If you are wrongly denied entry to Canada, consider fighting back. Smail Khaniche fought the government before the Federal Court, and won (Khaniche v Canada (Public Safety and Emergency Preparedness), 2020 FC 559). Mr Khaniche, a gentleman from Algeria, had a valid temporary visa and had even visited Canada before without incident. Upon arrival, however, he was «intimidated and insulted by a Canadian immigration officer» (at para 3). The officer became abusive and «attempted to force [Mr Khaniche] to sign a voluntary departure form … without giving [him] an opportunity to read its contents» (at para 19). Mr Khaniche wisely refused to sign a false «voluntary»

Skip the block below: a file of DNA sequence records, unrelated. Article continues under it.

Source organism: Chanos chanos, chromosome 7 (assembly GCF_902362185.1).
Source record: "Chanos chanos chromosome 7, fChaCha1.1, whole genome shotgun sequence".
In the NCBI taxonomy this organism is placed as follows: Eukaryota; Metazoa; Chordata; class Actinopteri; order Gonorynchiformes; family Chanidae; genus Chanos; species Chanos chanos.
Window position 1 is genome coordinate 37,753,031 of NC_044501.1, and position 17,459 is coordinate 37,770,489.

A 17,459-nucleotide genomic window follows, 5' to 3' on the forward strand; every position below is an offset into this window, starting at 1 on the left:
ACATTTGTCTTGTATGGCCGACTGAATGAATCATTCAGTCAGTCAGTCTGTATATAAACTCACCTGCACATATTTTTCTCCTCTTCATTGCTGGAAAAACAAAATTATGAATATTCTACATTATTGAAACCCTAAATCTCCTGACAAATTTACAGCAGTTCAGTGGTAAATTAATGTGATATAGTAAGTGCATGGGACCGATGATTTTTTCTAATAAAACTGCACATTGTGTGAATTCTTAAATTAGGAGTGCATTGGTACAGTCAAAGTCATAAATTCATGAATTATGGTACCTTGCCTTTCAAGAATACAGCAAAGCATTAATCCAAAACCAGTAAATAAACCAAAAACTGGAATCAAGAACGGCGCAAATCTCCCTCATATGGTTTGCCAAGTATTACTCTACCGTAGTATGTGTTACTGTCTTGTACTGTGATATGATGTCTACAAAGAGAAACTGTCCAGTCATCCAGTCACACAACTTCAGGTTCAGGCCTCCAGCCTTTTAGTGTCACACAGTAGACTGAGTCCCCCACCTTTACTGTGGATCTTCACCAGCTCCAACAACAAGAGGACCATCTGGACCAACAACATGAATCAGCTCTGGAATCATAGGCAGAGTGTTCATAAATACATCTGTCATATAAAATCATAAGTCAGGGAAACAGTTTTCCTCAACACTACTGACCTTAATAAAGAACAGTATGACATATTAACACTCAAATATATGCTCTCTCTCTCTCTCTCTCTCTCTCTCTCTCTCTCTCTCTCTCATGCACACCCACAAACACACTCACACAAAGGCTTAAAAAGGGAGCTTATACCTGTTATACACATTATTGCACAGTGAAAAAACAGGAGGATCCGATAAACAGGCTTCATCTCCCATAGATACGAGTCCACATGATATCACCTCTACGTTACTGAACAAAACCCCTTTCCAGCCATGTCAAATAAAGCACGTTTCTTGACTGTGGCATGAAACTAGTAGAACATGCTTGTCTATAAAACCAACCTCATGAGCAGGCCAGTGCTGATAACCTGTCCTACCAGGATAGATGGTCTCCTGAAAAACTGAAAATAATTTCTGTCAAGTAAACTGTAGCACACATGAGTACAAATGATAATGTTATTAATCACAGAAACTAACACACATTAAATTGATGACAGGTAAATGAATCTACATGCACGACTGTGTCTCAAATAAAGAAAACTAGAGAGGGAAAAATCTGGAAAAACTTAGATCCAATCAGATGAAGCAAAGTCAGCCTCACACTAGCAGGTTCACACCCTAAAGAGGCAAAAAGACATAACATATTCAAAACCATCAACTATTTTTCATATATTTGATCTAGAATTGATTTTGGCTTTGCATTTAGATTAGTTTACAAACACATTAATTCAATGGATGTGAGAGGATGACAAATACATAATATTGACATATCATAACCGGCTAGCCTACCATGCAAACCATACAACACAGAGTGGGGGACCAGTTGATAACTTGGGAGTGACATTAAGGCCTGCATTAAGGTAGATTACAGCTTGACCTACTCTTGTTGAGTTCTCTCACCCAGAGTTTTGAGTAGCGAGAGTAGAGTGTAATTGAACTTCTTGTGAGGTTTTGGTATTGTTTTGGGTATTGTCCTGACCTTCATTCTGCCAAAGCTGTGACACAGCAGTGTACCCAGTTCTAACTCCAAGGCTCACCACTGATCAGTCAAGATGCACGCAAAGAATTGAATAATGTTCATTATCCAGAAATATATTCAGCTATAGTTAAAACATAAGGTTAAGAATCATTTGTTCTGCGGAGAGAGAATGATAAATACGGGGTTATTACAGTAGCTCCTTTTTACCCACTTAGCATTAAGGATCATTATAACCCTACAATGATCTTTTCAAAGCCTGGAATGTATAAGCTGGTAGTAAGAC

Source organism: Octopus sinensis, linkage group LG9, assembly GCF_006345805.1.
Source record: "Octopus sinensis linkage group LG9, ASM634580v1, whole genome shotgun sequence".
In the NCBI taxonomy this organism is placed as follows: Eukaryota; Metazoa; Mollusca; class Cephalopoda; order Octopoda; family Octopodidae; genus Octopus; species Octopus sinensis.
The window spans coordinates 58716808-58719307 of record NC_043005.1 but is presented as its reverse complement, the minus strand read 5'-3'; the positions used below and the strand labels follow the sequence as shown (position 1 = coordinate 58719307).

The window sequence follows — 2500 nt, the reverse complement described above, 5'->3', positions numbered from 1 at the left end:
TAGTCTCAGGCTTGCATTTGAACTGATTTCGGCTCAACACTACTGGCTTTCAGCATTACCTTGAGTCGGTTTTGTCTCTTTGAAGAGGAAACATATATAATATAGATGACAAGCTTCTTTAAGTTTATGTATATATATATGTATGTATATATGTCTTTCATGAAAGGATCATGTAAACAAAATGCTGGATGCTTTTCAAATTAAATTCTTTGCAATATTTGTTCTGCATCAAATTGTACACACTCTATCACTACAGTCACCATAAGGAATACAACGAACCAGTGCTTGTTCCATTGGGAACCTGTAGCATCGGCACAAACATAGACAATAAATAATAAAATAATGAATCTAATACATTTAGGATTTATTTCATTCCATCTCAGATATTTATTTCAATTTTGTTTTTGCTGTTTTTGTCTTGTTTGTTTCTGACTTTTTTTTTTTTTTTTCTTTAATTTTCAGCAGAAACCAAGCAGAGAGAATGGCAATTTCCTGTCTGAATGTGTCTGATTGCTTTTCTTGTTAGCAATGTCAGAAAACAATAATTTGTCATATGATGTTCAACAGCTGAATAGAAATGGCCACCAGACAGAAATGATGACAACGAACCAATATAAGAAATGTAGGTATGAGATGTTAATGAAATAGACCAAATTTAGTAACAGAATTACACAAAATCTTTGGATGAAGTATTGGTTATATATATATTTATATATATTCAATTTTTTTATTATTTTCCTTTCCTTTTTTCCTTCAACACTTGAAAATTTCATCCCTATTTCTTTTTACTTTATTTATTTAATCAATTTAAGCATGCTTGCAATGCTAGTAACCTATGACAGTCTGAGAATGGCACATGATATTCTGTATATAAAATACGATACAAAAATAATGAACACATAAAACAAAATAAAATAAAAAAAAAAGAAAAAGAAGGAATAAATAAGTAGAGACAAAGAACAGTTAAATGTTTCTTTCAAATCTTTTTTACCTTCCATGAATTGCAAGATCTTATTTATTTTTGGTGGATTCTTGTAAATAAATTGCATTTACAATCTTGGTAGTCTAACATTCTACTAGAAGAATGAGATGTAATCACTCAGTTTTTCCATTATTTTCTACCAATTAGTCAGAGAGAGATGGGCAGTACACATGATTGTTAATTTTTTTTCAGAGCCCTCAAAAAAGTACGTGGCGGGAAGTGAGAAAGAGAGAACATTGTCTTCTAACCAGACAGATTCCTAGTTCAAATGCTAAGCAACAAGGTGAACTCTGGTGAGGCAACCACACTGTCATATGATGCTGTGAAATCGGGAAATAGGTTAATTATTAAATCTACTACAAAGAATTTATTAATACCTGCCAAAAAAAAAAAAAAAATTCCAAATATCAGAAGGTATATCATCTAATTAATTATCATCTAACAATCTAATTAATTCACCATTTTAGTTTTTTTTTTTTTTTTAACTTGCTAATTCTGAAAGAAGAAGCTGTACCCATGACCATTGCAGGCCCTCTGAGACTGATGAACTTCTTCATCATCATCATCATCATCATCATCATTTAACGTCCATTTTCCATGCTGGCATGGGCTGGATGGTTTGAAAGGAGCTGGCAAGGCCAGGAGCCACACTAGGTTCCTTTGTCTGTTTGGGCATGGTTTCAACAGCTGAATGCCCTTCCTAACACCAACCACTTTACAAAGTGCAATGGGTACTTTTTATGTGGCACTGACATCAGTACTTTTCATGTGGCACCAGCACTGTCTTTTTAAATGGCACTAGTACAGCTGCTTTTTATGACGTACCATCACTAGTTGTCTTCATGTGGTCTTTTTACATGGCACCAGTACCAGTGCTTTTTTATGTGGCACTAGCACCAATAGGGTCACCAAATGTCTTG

[English version follows.] Pour la fête du Canada en 2003 je traduisis «Ô Canada» en latin à partir du texte français. La traduction se trouve ci-dessous, avec une partition et un enregistrement à l’ordinateur que je produisis. Il y a longtemps une dame de Radio-Canada à Vancouver vit cette version latine et m’invita à la chanter à la télévision pour la fête du Canada, ce que j’acceptai de faire, même en m’accompagnant au piano. Hélas ! l’équipe à Montréal (où je vivais) ne s’arrangea pas pour faire l’enregistrement à temps pour la fête. Ainsi l’hymne canadien n’a pas encore été